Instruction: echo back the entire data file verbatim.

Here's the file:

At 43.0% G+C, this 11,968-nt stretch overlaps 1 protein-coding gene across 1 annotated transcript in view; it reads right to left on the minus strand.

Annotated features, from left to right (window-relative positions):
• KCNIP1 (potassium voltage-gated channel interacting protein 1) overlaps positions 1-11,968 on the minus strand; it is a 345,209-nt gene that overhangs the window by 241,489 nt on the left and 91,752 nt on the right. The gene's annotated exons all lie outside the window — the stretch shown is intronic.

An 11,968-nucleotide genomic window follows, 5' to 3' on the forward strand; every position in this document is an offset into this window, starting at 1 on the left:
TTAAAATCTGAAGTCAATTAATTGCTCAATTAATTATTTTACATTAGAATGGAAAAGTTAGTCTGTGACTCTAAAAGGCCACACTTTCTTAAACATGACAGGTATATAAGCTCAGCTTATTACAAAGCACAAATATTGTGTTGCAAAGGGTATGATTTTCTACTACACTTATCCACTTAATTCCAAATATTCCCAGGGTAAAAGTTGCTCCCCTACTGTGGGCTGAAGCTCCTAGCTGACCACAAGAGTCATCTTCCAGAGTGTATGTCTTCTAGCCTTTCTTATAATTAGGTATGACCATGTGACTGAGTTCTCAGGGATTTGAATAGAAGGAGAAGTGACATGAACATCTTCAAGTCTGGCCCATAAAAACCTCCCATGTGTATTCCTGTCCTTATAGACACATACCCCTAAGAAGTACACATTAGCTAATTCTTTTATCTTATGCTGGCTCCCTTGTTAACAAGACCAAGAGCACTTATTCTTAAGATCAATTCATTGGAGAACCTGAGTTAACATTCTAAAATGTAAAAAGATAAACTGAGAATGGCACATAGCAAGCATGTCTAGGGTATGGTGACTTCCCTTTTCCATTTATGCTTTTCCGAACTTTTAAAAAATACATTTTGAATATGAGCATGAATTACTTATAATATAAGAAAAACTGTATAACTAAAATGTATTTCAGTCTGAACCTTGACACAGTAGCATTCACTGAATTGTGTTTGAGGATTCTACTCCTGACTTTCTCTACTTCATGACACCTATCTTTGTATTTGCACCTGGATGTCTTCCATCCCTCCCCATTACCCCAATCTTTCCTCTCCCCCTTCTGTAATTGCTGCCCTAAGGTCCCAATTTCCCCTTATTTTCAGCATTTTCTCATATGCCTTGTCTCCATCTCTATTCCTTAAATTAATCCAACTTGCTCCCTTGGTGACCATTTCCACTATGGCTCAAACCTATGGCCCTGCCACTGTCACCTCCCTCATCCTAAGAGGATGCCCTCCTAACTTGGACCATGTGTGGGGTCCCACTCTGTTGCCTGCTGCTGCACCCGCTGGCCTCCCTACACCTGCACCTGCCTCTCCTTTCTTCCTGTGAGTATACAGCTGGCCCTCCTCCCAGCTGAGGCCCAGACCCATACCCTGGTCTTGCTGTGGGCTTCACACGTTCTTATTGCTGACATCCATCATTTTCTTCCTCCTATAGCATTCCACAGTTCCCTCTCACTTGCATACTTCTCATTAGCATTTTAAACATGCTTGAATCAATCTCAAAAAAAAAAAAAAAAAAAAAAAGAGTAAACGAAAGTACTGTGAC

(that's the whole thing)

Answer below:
At 43.0% G+C, this 11,968-nt stretch overlaps 1 protein-coding gene across 1 annotated transcript in view; it reads right to left on the minus strand.

Annotated features, from left to right (window-relative positions):
• KCNIP1 (potassium voltage-gated channel interacting protein 1) overlaps positions 1-11,968 on the minus strand; it is a 345,209-nt gene that overhangs the window by 241,489 nt on the left and 91,752 nt on the right. The gene's annotated exons all lie outside the window — the stretch shown is intronic.

An 11,968-nucleotide genomic window follows, 5' to 3' on the forward strand; every position in this document is an offset into this window, starting at 1 on the left:
TTAAAATCTGAAGTCAATTAATTGCTCAATTAATTATTTTACATTAGAATGGAAAAGTTAGTCTGTGACTCTAAAAGGCCACACTTTCTTAAACATGACAGGTATATAAGCTCAGCTTATTACAAAGCACAAATATTGTGTTGCAAAGGGTATGATTTTCTACTACACTTATCCACTTAATTCCAAATATTCCCAGGGTAAAAGTTGCTCCCCTACTGTGGGCTGAAGCTCCTAGCTGACCACAAGAGTCATCTTCCAGAGTGTATGTCTTCTAGCCTTTCTTATAATTAGGTATGACCATGTGACTGAGTTCTCAGGGATTTGAATAGAAGGAGAAGTGACATGAACATCTTCAAGTCTGGCCCATAAAAACCTCCCATGTGTATTCCTGTCCTTATAGACACATACCCCTAAGAAGTACACATTAGCTAATTCTTTTATCTTATGCTGGCTCCCTTGTTAACAAGACCAAGAGCACTTATTCTTAAGATCAATTCATTGGAGAACCTGAGTTAACATTCTAAAATGTAAAAAGATAAACTGAGAATGGCACATAGCAAGCATGTCTAGGGTATGGTGACTTCCCTTTTCCATTTATGCTTTTCCGAACTTTTAAAAAATACATTTTGAATATGAGCATGAATTACTTATAATATAAGAAAAACTGTATAACTAAAATGTATTTCAGTCTGAACCTTGACACAGTAGCATTCACTGAATTGTGTTTGAGGATTCTACTCCTGACTTTCTCTACTTCATGACACCTATCTTTGTATTTGCACCTGGATGTCTTCCATCCCTCCCCATTACCCCAATCTTTCCTCTCCCCCTTCTGTAATTGCTGCCCTAAGGTCCCAATTTCCCCTTATTTTCAGCATTTTCTCATATGCCTTGTCTCCATCTCTATTCCTTAAATTAATCCAACTTGCTCCCTTGGTGACCATTTCCACTATGGCTCAAACCTATGGCCCTGCCACTGTCACCTCCCTCATCCTAAGAGGATGCCCTCCTAACTTGGACCATGTGTGGGGTCCCACTCTGTTGCCTGCTGCTGCACCCGCTGGCCTCCCTACACCTGCACCTGCCTCTCCTTTCTTCCTGTGAGTATACAGCTGGCCCTCCTCCCAGCTGAGGCCCAGACCCATACCCTGGTCTTGCTGTGGGCTTCACACGTTCTTATTGCTGACATCCATCATTTTCTTCCTCCTATAGCATTCCACAGTTCCCTCTCACTTGCATACTTCTCATTAGCATTTTAAACATGCTTGAATCAATCTCAAAAAAAAAAAAAAAAAAAAAAAGAGTAAACGAAAGTACTGTGAC